A Healthy Mouth in a Healthy Body

by Fay Goldstep, DDS, FACD, FADFE

Early dental education involved dental students studying alongside other medical students. They mastered the anatomy and physiology that pertained to the health of the human body, together as a group. After these systems were learned and understood, the medical students separated and began to study in their special spheres of interest. They knew that the organs and limbs of the body are interconnected and follow the same physiological principles. They knew that disease in one organ affects the vigor of the entire organism. They knew that disease does not honour anatomical borders.
So what happened? How is it that we have only recently come to the realization that oral health affects systemic health? We are simply speaking of health. Inflammation in the heart is the same as inflammation in the kidney is the same as inflammation in the crevicular fluid! We as dentists, specialists in oral structures, play an integral part in the creation of optimum health in our patients.

Welcome to the dental medical reconnection. It is a bond that should never have been severed. Today, many universities have dental and medical students studying together for several semesters. This makes for excellent after-graduation relationships, better communication and consultation between dentists and physicians.

Studying with medical students also exposes the dentist to a different paradigm in thinking and analysis. The treatment of disease is seen more from a medical model and less from a surgical model. Physicians understand that disease is multifactorial. Heart disease has a long list of contributing risk factors. So does diabetes. So do most degenerative diseases of the body. The downward spiral of disease in dental hard and soft tissue is multifactorial as well. We must fully understand this disease process and we must proactively intervene to slow or even stop its progress.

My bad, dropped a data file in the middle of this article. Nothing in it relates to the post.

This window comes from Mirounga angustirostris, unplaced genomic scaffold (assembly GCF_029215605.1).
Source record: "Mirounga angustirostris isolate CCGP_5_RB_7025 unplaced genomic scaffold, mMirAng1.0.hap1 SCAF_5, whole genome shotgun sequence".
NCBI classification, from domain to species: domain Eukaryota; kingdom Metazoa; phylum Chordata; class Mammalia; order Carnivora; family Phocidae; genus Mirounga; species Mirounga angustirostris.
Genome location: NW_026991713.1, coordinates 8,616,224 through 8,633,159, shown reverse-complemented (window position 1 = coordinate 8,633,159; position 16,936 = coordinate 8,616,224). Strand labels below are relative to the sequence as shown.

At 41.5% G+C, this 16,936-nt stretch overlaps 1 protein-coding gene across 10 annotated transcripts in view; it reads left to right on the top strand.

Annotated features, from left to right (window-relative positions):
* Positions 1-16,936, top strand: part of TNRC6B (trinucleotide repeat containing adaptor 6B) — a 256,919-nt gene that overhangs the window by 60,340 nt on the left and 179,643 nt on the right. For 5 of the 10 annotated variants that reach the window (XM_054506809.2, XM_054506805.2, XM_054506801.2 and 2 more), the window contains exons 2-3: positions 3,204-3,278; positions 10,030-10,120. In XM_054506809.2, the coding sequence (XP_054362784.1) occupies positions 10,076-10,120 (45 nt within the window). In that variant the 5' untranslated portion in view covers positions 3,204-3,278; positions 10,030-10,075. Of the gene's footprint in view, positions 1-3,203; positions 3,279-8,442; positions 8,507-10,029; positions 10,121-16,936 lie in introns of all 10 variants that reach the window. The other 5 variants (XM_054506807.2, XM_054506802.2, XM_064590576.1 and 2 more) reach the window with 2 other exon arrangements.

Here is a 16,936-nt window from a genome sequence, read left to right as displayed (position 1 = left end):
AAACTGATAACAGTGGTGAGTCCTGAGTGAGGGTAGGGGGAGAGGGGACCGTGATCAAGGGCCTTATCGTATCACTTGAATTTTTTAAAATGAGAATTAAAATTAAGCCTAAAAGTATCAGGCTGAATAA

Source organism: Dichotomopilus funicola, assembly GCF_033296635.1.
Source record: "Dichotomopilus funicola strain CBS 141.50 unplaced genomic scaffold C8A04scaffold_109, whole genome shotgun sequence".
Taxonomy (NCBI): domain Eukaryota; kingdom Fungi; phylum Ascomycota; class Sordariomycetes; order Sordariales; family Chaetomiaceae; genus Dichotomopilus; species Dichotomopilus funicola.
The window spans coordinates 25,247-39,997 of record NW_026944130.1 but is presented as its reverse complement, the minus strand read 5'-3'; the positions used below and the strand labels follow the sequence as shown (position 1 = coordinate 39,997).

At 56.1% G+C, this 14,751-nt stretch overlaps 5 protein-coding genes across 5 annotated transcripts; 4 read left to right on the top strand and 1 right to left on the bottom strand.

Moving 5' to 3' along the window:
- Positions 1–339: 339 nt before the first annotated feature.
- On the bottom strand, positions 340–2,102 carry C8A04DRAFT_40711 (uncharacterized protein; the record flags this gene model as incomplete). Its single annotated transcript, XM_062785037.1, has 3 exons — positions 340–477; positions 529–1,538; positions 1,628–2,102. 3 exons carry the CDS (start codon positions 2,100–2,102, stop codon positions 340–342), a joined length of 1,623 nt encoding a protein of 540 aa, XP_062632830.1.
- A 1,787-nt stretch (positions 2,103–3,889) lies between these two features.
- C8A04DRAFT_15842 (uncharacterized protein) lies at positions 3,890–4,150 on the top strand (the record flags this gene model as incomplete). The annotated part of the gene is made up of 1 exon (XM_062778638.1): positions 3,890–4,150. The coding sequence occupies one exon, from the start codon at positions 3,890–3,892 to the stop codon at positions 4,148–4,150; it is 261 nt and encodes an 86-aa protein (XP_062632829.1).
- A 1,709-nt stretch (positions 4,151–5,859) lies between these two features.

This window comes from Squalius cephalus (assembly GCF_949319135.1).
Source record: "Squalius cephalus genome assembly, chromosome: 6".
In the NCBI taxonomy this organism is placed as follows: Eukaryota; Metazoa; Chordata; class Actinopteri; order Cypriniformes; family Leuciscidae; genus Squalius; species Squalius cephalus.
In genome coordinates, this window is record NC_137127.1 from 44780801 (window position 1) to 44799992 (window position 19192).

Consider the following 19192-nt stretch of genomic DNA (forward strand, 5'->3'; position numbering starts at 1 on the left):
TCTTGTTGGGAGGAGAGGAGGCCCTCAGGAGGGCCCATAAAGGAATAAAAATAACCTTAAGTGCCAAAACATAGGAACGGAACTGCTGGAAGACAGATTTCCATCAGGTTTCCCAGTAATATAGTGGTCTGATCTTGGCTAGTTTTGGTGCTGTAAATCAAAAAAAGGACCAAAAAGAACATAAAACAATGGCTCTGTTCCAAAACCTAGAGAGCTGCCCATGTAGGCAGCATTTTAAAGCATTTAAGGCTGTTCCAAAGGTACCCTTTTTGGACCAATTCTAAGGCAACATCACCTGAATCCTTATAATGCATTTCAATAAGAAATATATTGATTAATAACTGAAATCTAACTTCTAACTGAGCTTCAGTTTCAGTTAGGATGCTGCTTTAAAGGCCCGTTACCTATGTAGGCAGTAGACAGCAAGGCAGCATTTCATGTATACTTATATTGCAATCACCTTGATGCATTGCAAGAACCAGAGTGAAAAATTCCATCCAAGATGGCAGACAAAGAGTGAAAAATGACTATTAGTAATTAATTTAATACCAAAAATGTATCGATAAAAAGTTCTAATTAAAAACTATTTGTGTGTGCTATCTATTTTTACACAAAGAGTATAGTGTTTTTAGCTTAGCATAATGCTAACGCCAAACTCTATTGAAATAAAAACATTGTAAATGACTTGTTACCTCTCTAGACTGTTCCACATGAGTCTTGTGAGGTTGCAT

Forget “minimal invasive” or “minimal intervention” dentistry. We do not want to do the minimal amount. We do not want to “watch and wait”. We need to properly diagnose, assess risk, and proactively intervene before the situation requires more extensive treatment. Welcome to the concept of Proactive Intervention Dentistry.

This journal includes articles that discuss what would have been dental science fiction just a few years ago: healing caries with remineralization therapy, simple determination of endpoint in caries removal, effective elimination of dentin hypersensitivity, combating TMJ pain with low level laser treatment, a clinical protocol that effectively eliminates plaque accumulation, and using microbiological assessment to monitor progress in the treatment of periodontal disease.

Proactive Intervention Dentistry gives us the tools to do our part in creating a healthy mouth within a healthy body. In this way, we as dentists contribute to the overall well-being of our patients. We are instrumental in enhancing their active lifestyle of relationships, physical activity, family and friends. We have reconnected the body parts and we have reconnected dentistry with its medical source. The patient is the ultimate winner.     OH

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